Father Dave Rogerson’s crèche collection reflects ‘universal nature of our faith’
With more than 1,000 crèches from over 90 countries in his collection, it’s clear that Father Dave Rogerson has a thing about Nativity scenes.
He’s been an avid collector for more than 15 years, searching online or in thrift shops for his next find. Father Rogerson also carves and crafts Nativity scenes from materials as varied as zebrawood and kitchen utensils.
Since becoming pastor of St. Barbara Parish in Black Diamond three years ago, though, Father Rogerson has had to cut back on his acquisitions.
An aboriginal Nativity scene. Photo: Father Dave Rogerson
“I kind of keep an eye out, but I try to stop because storage here is very limited,” he explained. “Unless I really like it, I don’t go near anymore.”
In fact, Father Rogerson left about half his collection behind at St. Jude Parish in Redmond, where he was pastor for 12 years. The tradition of an annual display of Nativity scenes continues at St. Jude, and was adopted at St. Barbara after his arrival (see box).
Father Rogerson doesn’t remember being overly fascinated with his family’s traditional Nativity scene while growing up. “I certainly enjoyed it,” he said, “but I also enjoyed the year my younger, more mischievous brother snuck a toy army man into the Nativity scene.”
While studying theology in Rome in the mid-1970s, he acquired a couple of Nativity sets. But Nativity scenes were cast in a new light when he spotted handcrafted crèches at a Kennedy High School Christmas bazaar. “They weren’t the ones you saw at Penney’s and Sears,” Father Rogerson said.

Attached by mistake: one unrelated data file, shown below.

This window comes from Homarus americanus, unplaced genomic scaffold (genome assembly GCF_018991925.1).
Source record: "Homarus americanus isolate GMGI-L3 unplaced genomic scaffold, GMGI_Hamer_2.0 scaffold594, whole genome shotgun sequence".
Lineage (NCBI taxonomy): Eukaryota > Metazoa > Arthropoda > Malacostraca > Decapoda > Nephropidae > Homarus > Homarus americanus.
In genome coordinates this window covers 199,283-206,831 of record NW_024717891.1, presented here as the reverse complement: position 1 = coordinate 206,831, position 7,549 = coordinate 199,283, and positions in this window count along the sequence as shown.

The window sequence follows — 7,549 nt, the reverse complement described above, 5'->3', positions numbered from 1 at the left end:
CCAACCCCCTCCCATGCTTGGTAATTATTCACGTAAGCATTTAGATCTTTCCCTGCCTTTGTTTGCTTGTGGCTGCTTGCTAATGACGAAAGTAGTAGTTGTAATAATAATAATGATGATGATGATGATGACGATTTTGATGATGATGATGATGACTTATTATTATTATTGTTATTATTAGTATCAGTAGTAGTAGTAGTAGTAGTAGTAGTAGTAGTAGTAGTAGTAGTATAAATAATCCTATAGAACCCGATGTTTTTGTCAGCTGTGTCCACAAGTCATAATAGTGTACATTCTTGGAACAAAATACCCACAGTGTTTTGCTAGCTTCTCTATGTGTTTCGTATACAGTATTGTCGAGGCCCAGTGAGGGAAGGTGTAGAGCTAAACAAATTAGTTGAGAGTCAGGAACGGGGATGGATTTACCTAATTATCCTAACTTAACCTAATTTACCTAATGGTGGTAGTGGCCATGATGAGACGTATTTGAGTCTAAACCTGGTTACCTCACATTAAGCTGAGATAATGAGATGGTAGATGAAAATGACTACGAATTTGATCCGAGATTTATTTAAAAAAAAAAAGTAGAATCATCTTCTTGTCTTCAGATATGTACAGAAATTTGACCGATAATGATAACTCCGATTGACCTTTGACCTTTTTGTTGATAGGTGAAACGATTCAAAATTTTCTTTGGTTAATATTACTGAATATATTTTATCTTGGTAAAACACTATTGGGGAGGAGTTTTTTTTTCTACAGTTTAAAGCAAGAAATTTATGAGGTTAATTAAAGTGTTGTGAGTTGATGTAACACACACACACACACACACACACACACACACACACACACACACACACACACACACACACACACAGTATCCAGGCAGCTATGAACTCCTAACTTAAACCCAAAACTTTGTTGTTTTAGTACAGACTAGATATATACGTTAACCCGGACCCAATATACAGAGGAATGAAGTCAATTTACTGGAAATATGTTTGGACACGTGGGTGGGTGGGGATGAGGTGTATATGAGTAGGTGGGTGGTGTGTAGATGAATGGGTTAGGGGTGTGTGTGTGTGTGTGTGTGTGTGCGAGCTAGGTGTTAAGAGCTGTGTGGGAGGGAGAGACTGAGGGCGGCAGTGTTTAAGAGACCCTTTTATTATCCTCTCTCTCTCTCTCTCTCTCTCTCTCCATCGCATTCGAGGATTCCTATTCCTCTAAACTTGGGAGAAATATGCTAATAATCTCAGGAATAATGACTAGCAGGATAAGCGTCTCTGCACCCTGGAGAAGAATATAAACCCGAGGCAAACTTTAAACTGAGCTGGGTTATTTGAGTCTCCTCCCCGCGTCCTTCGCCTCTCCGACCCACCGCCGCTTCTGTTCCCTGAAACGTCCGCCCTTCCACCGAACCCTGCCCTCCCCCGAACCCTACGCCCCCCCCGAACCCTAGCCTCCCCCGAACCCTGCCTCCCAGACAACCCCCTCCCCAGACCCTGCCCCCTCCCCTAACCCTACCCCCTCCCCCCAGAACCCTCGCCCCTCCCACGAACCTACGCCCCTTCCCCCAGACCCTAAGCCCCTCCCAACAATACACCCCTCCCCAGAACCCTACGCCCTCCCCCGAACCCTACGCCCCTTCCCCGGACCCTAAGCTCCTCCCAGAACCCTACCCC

He got serious about collecting while pastor at Sacred Heart Parish in Battle Ground. He went to the nearby Church of Jesus Christ of Latter-day Saints to check out its display of 200 Nativity sets.
“I had no idea such variety existed,” Father Rogerson said. “It was a visual statement of the universal nature of our faith, as many lands, peoples and perspectives were represented.”
If the LDS church could put together such a display, he thought, why couldn’t a Catholic church do the same?
Today, at St. Barbara and St. Jude, about one-third of their collections are displayed each year. That keeps it fresh for visitors who return next Christmas season.
Father Dave Rogerson at work on a Nativity scene. Photo: Jean Parietti
A woodworker, Father Rogerson has crafted at least three-dozen Nativity sets and wall hangings for his collection. He designed one set of Nativity figures with the help of books on aboriginal art. Another Nativity scene is carved into the center of a wooden bowl he found at a thrift shop.
Father Rogerson also likes to experiment with materials that are, well, a bit unusual for a Nativity scene — such as salt and pepper shakers and kitchen utensils (the angel is a corkscrew with its “wings” extended).
Touring Father Rogerson’s collections, you also might see Nativity scenes other artists have made of Mount St. Helens ash, Legos, ivory or even chocolate — “just about anything you can think of,” he said. The Nativity can be expressed in so many “diverse, clever, insightful and faith-filled ways,” he said.
Father Rogerson enjoys listening to people’s comments as they wander through the annual exhibit, which runs through Epiphany (Jan. 8 this year) at St. Barbara.
“Some enjoy it almost on the level of a children’s fantasy land,” the priest said. “Others are attracted to seeing how various peoples envision Jesus and the Nativity scene in the same color skin or their own heritage background.”
Visit the Nativity displays
View displays of Father Dave Rogerson’s Nativity scene collection at:
St. Barbara Church, 32416 Sixth Ave., Black Diamond. Open Dec. 18 through Epiphany (Jan. 8), before and after Masses.
Mass times: Saturday, 5:30 p.m.; Sunday, 8 a.m. and 10 a.m.
St. Jude Church, 10526 166th Ave. N.E., Redmond. For dates and hours, visit stjude-redmond.org.
Northwest Catholic - December 2016
Jean Parietti is the local news editor for NWCatholic.org and features editor for Northwest Catholic magazine. You can reach her at firstname.lastname@example.org.
Jean Parietti es editora local para el sitio web NWCatholic.org y destacada editora de la revista Noroeste Católico/Northwest Catholic. Pueden contactarle en: email@example.com.